Kingsley Park

October 19, 2003

FEDERAL INSPECTORS who recently have descended on a rundown Essex low-income apartment complex saw the obvious: Kingsley Park, which dates back to the 1940s, needs to be torn down and rebuilt.

The development's owners, Landex Corp., and Baltimore County agree. But they are so busy blaming one another for Kingsley Park's current and past troubles they cannot figure out how to get rid of the eyesore, which is a hub for drugs and other illegal activity. They need a referee.

Sen. Barbara A. Mikulski -- who has called on the U.S. Department of Housing and Urban Development to rigorously monitor Kingsley Park and who was instrumental in persuading inspectors to investigate complaints about the development -- is tailor-made for that role. She ought to go a step further and broker a meeting among HUD, Landex and Baltimore County and make sure that a reconstruction plan and timetable emerge.

Sen. Mikulski's powers of persuasion are considerable because her subcommittee has a hand in approving HUD's budget. She also has clout in the county administrative offices in Towson.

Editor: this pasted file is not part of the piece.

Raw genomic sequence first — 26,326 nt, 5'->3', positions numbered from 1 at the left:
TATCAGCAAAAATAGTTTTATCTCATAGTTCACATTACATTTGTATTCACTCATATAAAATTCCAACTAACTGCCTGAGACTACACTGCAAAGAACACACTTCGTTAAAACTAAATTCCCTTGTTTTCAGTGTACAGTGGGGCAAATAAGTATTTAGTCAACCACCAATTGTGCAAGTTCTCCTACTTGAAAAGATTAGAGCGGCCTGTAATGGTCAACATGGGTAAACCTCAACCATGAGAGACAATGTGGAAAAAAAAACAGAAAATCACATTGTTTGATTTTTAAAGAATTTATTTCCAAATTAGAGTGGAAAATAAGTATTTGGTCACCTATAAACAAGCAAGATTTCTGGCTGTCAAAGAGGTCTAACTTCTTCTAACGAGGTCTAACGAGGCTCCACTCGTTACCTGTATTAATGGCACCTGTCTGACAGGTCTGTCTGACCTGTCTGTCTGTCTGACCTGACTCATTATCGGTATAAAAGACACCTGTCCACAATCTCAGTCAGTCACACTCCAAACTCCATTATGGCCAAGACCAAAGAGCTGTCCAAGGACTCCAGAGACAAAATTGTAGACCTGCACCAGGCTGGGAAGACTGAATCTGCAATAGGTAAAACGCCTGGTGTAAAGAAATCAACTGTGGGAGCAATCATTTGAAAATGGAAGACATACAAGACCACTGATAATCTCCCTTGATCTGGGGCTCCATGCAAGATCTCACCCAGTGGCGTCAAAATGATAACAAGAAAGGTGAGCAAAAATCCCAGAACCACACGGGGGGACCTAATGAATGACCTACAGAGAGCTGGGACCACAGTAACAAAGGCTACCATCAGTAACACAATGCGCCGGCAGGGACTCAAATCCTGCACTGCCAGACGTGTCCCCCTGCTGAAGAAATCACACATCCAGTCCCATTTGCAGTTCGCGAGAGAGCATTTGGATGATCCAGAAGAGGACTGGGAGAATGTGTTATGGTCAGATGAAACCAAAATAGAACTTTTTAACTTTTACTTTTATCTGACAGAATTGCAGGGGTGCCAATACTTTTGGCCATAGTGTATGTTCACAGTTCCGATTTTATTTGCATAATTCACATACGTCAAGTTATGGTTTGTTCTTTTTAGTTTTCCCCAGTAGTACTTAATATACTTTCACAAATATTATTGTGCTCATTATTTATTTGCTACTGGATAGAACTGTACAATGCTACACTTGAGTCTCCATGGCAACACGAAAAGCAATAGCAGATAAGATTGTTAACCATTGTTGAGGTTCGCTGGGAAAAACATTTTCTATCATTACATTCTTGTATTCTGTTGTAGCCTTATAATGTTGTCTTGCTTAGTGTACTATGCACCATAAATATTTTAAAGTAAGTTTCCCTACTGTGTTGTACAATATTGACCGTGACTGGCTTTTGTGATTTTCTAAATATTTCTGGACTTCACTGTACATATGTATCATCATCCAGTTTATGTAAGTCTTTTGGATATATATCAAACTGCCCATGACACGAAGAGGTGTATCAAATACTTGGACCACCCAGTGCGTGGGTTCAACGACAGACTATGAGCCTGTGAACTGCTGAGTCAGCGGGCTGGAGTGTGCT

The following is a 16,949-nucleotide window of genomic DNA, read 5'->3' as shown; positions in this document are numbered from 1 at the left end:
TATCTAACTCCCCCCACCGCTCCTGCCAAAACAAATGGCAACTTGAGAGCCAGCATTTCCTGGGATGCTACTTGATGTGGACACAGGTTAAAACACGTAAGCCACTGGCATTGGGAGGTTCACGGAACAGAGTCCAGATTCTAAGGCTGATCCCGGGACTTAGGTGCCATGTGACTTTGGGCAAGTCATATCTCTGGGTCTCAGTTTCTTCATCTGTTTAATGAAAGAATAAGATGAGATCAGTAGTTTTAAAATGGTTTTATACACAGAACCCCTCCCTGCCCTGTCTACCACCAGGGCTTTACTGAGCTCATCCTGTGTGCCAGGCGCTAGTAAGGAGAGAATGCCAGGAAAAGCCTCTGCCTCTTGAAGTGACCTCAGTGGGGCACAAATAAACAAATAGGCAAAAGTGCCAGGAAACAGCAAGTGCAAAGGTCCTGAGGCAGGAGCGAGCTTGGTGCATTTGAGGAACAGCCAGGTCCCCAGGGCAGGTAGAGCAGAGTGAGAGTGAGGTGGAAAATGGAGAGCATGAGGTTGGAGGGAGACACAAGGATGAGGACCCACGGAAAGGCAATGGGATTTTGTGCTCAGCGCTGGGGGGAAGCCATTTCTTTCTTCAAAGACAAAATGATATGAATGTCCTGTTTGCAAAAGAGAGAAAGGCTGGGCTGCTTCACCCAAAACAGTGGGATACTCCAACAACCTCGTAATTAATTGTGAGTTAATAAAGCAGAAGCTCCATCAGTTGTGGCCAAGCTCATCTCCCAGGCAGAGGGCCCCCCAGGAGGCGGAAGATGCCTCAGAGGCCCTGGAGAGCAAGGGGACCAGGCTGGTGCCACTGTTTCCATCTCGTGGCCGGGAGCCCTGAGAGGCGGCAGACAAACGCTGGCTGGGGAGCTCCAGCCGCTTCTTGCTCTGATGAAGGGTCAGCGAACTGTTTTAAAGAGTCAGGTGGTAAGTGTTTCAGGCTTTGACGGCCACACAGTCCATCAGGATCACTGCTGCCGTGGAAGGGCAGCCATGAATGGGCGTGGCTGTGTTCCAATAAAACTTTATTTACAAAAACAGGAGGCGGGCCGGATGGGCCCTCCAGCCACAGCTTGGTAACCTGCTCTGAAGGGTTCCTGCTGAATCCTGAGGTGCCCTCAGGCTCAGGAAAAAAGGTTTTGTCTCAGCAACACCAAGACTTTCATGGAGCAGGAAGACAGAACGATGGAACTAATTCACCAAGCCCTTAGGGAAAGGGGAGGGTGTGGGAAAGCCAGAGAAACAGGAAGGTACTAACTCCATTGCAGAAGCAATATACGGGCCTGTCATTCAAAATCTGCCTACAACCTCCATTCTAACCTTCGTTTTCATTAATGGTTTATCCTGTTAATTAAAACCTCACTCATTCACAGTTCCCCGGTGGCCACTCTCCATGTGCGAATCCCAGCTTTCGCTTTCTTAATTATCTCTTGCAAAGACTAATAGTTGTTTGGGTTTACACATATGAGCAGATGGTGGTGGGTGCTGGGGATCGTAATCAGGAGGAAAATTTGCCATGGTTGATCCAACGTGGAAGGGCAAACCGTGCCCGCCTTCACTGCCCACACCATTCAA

Baltimore County officials accuse Landex of bad faith -- and perhaps with some justification. But no amount of vilification can deny the firm's considerable expertise in rebuilding communities. A local example is Broadway Overlook, which the firm is building on the site of the former Church Home and Hospital near the Johns Hopkins medical campus. That village -- a mix of owner-occupied units, market-rate rentals and subsidized rental apartments -- has won plaudits for its innovative design.

The same architects, Urban Design Associates of Pittsburgh, have prepared a revitalization plan for Kingsley Park. It, too, would become a mixed-income development that combines homeowners with renters. Instead of the current 312 units, it would have perhaps 200, and some of the existing brick buildings would be rehabilitated. This seems like a desirable plan that should move ahead without foot-dragging.

Kingsley Park's 12-acre site at Back River Neck Road and Old Eastern Avenue is a gateway to a shoreline that is undergoing a transformation. As old World War II-vintage apartment complexes are torn down, waterview condominiums and marinas replace them.

A rebuilt Kingsley Park would go nicely with that facelift. Senator Mikulski ought to use her influence to its fullest extent to expedite it.

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